Use of a Modified Intramedullary Pinning Technique for Distal Femoral Physeal Salter–Harris Type I and II Fracture Management: A Retrospective Study of 31 Cats

Laura Bondonny, Maxime Jacqmin, François-Xavier Ferrand, Mathieu Taroni, Pablo Rivier
Vet Comp Orthop Traumatol. 2023 Oct 31. doi: 10.1055/s-0043-1776332.

Objective: To report a modified intramedullary pinning technique, and associated outcomes, for distal femoral physeal Salter-Harris type I and II fracture management in cats.

Study design: Retrospective study including client-owned cats presented between November 2014 and February 2022 with distal femoral physeal fractures treated with an intramedullary pin and one antirotational pin inserted in the lateral femoral condyle. Collected data included signalment, fracture characteristics according to the Salter-Harris classification, surgical data (intramedullary and antirotational pin sizes), and outcome data (radiographic and functional outcomes and complications).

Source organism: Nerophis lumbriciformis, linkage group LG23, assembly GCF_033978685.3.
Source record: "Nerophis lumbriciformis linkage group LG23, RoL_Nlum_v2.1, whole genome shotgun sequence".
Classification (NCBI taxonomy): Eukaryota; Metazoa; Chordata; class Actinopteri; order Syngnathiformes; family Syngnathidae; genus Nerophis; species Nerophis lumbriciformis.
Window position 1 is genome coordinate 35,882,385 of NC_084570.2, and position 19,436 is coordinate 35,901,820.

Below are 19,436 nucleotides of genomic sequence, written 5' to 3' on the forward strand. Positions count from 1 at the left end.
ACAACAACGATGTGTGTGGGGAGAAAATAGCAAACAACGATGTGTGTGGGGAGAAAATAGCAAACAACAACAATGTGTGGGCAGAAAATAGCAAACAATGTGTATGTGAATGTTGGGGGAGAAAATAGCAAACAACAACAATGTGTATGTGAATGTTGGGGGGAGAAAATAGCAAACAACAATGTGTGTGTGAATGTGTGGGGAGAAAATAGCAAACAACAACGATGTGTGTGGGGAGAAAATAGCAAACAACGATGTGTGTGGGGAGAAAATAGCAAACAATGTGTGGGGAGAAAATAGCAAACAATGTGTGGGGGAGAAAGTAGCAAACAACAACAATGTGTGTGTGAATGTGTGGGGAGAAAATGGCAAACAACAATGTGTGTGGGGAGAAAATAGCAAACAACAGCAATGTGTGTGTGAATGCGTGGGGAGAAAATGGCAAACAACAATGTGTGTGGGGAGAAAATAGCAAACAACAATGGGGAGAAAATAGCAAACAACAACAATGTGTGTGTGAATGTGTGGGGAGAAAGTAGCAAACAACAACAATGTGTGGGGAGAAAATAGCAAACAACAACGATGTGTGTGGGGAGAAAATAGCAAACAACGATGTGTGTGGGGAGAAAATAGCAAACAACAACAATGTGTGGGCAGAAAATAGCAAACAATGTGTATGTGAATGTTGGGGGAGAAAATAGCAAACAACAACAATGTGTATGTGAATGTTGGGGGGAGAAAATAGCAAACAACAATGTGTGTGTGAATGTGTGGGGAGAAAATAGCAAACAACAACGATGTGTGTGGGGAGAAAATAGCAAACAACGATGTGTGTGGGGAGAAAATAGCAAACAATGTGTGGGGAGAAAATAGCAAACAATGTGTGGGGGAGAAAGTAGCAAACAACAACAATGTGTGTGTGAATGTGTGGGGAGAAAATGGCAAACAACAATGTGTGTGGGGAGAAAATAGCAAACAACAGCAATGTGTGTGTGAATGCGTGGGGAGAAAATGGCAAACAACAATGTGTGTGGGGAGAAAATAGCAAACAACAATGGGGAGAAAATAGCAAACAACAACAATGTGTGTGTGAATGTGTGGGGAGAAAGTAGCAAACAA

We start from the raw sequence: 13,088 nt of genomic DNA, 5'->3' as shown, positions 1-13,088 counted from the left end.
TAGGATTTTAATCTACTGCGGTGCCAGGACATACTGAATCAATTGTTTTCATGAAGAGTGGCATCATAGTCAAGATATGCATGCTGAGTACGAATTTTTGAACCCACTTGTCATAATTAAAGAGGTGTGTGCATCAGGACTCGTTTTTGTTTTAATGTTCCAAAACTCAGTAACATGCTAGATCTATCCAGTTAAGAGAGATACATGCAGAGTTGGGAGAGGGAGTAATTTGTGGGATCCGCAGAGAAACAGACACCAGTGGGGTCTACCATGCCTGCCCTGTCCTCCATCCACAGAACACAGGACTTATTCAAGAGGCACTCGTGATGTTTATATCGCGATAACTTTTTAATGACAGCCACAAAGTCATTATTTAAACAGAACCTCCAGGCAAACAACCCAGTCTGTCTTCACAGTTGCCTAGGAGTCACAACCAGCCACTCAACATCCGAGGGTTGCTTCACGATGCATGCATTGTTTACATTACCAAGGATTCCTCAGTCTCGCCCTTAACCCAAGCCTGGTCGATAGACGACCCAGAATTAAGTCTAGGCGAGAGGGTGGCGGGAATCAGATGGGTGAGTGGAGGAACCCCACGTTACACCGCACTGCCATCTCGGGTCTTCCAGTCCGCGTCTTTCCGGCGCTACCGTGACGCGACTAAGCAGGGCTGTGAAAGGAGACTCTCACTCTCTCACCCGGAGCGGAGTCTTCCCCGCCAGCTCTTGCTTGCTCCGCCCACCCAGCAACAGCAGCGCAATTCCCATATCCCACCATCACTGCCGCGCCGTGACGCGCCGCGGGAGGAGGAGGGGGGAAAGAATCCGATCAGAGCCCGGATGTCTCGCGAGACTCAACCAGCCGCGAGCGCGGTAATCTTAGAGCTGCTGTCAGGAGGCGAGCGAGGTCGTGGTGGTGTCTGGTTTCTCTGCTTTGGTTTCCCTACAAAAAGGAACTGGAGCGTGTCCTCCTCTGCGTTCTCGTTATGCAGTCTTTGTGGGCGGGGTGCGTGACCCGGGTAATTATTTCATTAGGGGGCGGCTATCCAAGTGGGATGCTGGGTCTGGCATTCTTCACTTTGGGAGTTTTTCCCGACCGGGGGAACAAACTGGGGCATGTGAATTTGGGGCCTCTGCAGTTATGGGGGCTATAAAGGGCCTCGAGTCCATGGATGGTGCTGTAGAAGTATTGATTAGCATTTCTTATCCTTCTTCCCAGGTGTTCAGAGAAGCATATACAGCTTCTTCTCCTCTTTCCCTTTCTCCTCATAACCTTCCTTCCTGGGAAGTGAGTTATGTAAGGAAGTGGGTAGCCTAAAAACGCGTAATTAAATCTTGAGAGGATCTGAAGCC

Results: Thirty-one cats were included in this study. Bone healing was radiographically confirmed 6 to 8 weeks postoperatively in all cases. The majority of cats (30/31) were classified as full functional outcomes at mid-term follow-up. The overall mid-term complication rate was 3% (1/31). Implant migration was not observed and implant removal was not needed in any case.

Conclusion: The modified intramedullary pinning technique for distal femoral Salter-Harris I and II fracture management in cats was associated with an full functional outcome.